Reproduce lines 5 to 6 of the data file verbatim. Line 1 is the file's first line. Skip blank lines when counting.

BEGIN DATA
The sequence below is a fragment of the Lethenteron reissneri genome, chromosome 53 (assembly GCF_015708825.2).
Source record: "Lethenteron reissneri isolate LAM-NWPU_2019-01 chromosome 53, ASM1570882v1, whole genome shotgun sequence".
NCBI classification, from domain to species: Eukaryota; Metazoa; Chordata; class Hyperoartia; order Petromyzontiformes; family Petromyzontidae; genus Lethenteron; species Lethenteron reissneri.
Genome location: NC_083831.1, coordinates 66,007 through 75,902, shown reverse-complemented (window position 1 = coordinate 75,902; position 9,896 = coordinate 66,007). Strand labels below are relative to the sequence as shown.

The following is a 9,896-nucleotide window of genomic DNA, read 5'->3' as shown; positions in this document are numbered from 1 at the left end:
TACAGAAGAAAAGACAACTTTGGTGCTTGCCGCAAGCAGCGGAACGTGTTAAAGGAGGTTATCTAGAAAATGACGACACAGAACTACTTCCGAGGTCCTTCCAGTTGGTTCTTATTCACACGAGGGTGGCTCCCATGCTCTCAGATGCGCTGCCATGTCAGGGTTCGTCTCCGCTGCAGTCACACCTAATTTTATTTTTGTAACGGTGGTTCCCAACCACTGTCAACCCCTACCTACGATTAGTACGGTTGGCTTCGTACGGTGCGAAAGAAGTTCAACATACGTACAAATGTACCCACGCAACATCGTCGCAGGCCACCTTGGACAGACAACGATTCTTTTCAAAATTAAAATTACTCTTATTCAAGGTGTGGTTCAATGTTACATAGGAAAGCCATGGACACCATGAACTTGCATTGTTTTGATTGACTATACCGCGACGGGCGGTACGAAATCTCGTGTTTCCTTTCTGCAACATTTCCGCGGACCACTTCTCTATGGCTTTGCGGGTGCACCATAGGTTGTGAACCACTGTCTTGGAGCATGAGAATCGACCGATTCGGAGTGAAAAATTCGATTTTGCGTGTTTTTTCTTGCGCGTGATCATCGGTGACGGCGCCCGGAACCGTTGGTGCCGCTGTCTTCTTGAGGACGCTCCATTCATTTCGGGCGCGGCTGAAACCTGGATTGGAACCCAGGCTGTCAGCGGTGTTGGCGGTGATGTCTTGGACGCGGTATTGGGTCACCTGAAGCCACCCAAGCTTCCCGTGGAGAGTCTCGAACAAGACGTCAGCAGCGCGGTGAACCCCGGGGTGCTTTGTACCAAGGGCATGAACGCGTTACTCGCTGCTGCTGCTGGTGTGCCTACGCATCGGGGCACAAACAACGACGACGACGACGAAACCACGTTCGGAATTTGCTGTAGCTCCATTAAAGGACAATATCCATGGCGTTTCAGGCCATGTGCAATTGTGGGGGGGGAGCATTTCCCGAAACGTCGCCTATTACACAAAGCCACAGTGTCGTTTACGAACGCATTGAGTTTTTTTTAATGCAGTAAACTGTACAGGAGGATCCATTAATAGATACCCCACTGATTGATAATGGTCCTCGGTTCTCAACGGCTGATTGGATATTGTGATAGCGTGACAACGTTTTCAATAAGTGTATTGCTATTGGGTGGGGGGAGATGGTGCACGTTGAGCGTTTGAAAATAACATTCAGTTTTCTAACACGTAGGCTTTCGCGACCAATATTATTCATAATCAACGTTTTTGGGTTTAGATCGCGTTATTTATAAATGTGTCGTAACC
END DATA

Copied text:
The following is a 9,896-nucleotide window of genomic DNA, read 5'->3' as shown; positions in this document are numbered from 1 at the left end:
TACAGAAGAAAAGACAACTTTGGTGCTTGCCGCAAGCAGCGGAACGTGTTAAAGGAGGTTATCTAGAAAATGACGACACAGAACTACTTCCGAGGTCCTTCCAGTTGGTTCTTATTCACACGAGGGTGGCTCCCATGCTCTCAGATGCGCTGCCATGTCAGGGTTCGTCTCCGCTGCAGTCACACCTAATTTTATTTTTGTAACGGTGGTTCCCAACCACTGTCAACCCCTACCTACGATTAGTACGGTTGGCTTCGTACGGTGCGAAAGAAGTTCAACATACGTACAAATGTACCCACGCAACATCGTCGCAGGCCACCTTGGACAGACAACGATTCTTTTCAAAATTAAAATTACTCTTATTCAAGGTGTGGTTCAATGTTACATAGGAAAGCCATGGACACCATGAACTTGCATTGTTTTGATTGACTATACCGCGACGGGCGGTACGAAATCTCGTGTTTCCTTTCTGCAACATTTCCGCGGACCACTTCTCTATGGCTTTGCGGGTGCACCATAGGTTGTGAACCACTGTCTTGGAGCATGAGAATCGACCGATTCGGAGTGAAAAATTCGATTTTGCGTGTTTTTTCTTGCGCGTGATCATCGGTGACGGCGCCCGGAACCGTTGGTGCCGCTGTCTTCTTGAGGACGCTCCATTCATTTCGGGCGCGGCTGAAACCTGGATTGGAACCCAGGCTGTCAGCGGTGTTGGCGGTGATGTCTTGGACGCGGTATTGGGTCACCTGAAGCCACCCAAGCTTCCCGTGGAGAGTCTCGAACAAGACGTCAGCAGCGCGGTGAACCCCGGGGTGCTTTGTACCAAGGGCATGAACGCGTTACTCGCTGCTGCTGCTGGTGTGCCTACGCATCGGGGCACAAACAACGACGACGACGACGAAACCACGTTCGGAATTTGCTGTAGCTCCATTAAAGGACAATATCCATGGCGTTTCAGGCCATGTGCAATTGTGGGGGGGGAGCATTTCCCGAAACGTCGCCTATTACACAAAGCCACAGTGTCGTTTACGAACGCATTGAGTTTTTTTTAATGCAGTAAACTGTACAGGAGGATCCATTAATAGATACCCCACTGATTGATAATGGTCCTCGGTTCTCAACGGCTGATTGGATATTGTGATAGCGTGACAACGTTTTCAATAAGTGTATTGCTATTGGGTGGGGGGAGATGGTGCACGTTGAGCGTTTGAAAATAACATTCAGTTTTCTAACACGTAGGCTTTCGCGACCAATATTATTCATAATCAACGTTTTTGGGTTTAGATCGCGTTATTTATAAATGTGTCGTAACC